Honeybee keepers in the Beehive State are experiencing heavy losses this spring, with bees in entire hives dying jeopardizing crops that rely on bees for pollination, from almonds to cotton to strawberries.
State agriculture and food specialists believe the problem may be Colony Collapse Disorder, a phenomenon that has been under the microscopes at the U.S. Department of Agriculture for the last two years and has caused $150 million in losses for U.S. beekeepers.
The disorder occurs when female worker bees cease to return to their hives with honey and pollen to feed the queen and male drones. With strong homing instincts, the worker bees are presumed dead if they don't return to the hive, and the queen and drones eventually die, too, without food. The USDA hasn't pinpointed the root cause of the disorder, but scientists believe it is the result of a combination of pesticides, stress due to migratory beekeeping and pathogens.
In Utah, some beekeepers are reporting losses of 30 percent, Utah Department of Agriculture and Food spokesman Larry Lewis said.
"This year is more than we've had in the past," Lewis said.
Danielle Downey, a plant industry compliance specialist with the department, said the Utah bee deaths seem to mirror the losses across the nation.
"Beekeepers do the same thing year after year, and when they see such a heavy loss, it would indicate there's something new going on," she said.
Like many of Utah's 300 registered beekeepers, Roger Stephenson of Delta takes his bees to California in early spring and charges farmers $140 for a three to four week period to use his bees to pollinate crops.
"Normally, we figure about a 15 percent loss each year," because of mites, infertile queens and other conditions, Stephenson said. This year, the loss was twice that for Stephenson.
Stephenson took 1,700 hives to Needles, Calif., several weeks before the almond crop was pollinated the first week of February. From roughly the months of October to January, beekeepers do not check on the hives, because it is not good for the bees to be disturbed during winter. After arriving in California, Stephenson checked on the bees and discovered he lost 500 hives, or 30 percent.
Stephenson figures he lost about $28,000 in revenue from lost hives, plus additional revenue he could have earned in Delta from the bees' honey production. Stephenson Honey Co. sells honey primarily wholesale to honey packers.
For Wilford Baird, a part-time beekeeper in Provo, this year's loss wasn't nearly as severe as last year, when he lost 70 percent of his hives in Fresno, Calif., about $22,000 in lost revenue.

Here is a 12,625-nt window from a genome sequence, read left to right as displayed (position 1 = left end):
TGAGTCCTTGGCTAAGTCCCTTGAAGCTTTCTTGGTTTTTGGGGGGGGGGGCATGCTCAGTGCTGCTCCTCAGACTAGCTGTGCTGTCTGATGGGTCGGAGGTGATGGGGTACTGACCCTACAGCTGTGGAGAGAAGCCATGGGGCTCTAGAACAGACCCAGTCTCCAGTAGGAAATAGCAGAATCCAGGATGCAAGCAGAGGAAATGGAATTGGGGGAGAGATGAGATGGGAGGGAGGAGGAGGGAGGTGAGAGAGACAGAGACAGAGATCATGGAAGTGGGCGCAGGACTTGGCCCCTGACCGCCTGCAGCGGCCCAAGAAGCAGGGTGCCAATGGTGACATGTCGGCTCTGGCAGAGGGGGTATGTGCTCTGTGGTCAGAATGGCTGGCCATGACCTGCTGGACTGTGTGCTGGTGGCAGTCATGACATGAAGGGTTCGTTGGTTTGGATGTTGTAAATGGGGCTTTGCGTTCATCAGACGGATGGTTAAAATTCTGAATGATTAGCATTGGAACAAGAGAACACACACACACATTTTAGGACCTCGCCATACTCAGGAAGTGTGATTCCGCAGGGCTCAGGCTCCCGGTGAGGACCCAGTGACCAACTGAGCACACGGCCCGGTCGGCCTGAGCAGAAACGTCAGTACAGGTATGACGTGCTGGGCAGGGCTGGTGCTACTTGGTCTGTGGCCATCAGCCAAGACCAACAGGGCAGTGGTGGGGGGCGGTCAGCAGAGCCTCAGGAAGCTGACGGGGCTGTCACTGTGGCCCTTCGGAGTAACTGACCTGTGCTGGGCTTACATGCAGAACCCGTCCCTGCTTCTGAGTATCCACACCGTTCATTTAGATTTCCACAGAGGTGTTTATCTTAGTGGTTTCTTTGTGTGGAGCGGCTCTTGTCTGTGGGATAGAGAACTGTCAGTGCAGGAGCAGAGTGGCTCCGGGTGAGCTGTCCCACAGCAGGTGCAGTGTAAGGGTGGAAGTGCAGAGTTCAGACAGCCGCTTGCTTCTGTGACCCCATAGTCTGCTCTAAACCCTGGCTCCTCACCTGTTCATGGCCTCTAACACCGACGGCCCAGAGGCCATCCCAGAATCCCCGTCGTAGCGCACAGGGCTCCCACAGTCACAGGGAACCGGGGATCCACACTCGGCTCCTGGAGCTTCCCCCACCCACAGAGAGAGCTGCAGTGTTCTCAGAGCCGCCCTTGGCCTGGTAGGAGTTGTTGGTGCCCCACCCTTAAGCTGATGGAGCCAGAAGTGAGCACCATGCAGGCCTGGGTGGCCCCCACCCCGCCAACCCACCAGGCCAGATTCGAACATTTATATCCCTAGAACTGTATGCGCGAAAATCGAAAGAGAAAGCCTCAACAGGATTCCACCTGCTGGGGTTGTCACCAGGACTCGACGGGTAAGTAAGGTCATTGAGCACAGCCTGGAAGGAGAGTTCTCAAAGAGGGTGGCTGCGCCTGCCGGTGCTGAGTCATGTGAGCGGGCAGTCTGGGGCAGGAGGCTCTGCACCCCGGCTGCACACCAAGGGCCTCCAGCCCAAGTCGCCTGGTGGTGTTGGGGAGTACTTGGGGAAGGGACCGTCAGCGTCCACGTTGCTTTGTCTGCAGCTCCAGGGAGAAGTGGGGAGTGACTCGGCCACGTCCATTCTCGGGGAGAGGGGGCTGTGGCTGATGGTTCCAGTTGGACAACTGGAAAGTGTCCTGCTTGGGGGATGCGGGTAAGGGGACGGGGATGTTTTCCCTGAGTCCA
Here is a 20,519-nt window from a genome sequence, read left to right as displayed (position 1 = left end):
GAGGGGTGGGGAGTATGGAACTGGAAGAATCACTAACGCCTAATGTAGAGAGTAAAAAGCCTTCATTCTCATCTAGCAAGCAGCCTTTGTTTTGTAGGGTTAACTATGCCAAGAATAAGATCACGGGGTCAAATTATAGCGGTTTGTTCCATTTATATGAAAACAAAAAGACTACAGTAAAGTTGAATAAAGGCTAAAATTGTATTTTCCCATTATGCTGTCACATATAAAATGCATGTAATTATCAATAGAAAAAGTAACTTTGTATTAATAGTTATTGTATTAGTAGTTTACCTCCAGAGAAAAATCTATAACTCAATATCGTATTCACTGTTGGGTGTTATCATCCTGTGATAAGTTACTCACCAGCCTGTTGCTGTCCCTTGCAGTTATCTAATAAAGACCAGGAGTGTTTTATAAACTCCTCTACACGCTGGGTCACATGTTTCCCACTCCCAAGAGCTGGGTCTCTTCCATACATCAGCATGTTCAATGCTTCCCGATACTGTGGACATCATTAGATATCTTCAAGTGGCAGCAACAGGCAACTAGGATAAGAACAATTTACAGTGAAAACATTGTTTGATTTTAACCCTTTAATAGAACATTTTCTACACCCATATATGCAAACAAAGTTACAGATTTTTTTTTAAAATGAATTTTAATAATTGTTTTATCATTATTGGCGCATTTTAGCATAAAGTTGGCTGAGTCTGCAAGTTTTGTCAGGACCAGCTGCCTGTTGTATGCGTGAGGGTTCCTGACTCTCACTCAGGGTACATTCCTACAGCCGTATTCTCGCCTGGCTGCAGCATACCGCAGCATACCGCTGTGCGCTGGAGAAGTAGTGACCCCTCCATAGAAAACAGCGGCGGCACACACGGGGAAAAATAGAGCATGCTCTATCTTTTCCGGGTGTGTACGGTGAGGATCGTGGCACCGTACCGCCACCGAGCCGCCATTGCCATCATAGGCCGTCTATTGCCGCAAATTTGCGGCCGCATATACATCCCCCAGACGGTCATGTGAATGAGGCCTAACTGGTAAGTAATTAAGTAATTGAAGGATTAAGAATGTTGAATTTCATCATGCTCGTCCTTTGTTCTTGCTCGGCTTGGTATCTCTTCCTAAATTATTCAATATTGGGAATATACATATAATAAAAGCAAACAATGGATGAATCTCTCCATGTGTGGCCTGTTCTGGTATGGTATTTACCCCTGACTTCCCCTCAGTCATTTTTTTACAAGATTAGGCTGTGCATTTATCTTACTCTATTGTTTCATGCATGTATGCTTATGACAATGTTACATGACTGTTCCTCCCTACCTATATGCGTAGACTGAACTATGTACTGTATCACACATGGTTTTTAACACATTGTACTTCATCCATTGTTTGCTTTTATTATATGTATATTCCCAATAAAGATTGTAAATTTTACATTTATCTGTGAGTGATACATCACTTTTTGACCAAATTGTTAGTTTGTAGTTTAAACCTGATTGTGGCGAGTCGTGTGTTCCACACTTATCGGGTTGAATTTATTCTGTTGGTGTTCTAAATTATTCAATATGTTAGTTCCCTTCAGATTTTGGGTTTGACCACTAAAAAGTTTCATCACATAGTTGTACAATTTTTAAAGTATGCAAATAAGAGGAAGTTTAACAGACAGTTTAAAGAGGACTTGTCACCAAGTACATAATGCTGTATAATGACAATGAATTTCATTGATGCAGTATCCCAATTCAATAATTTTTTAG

"Then we had to turn around and buy $17,0000 of packaged bees," he said.
Honeybees are purchased by the pound. Colony Collapse Disorder, combined with other inflationary pressures such as increased fuel prices, pushed up the price of bees from $45 a pound to $60.
"We've had some other (hard) times," said Baird, who has kept honeybees for the past five decades. "We've had mite problems 10, 12 years ago, and that was as bad a loss as this. But this is like the second major loss in 50 years."
While vegetables and fruits used to be seasonal delicacies, Americans are now used to eating strawberries in the fall and pears in the summer. That demand has increased the need for honeybees in California, which imports about 1 million honeybee hives a year from throughout the United States, said Rosalind James, research leader for the USDA Bee Biology and Systemics Research Laboratory at Utah State University.
The price to rent bees has increased with demand. In 2003, it cost $50 a hive. Now it's closer to $150.
"Food prices have gone up a lot this year," she said. "How much is due to bees, it's hard to say."
However, if more bees die off, produce will be more expensive. If the price gets too high, then retailers will increase imports from Mexico and Chile, she said.
About one-third of the crops people eat are pollinated by bees. Grains and corn are wind pollinated, James said.The cause of Colony Collapse Disorder hasn't been isolated to any one pathogen. Complicating the diagnosis is the fact that bees are moved around the country a lot more than they used to be, James said. "It's probably a combination pesticides, pathogens and how bees are managed."
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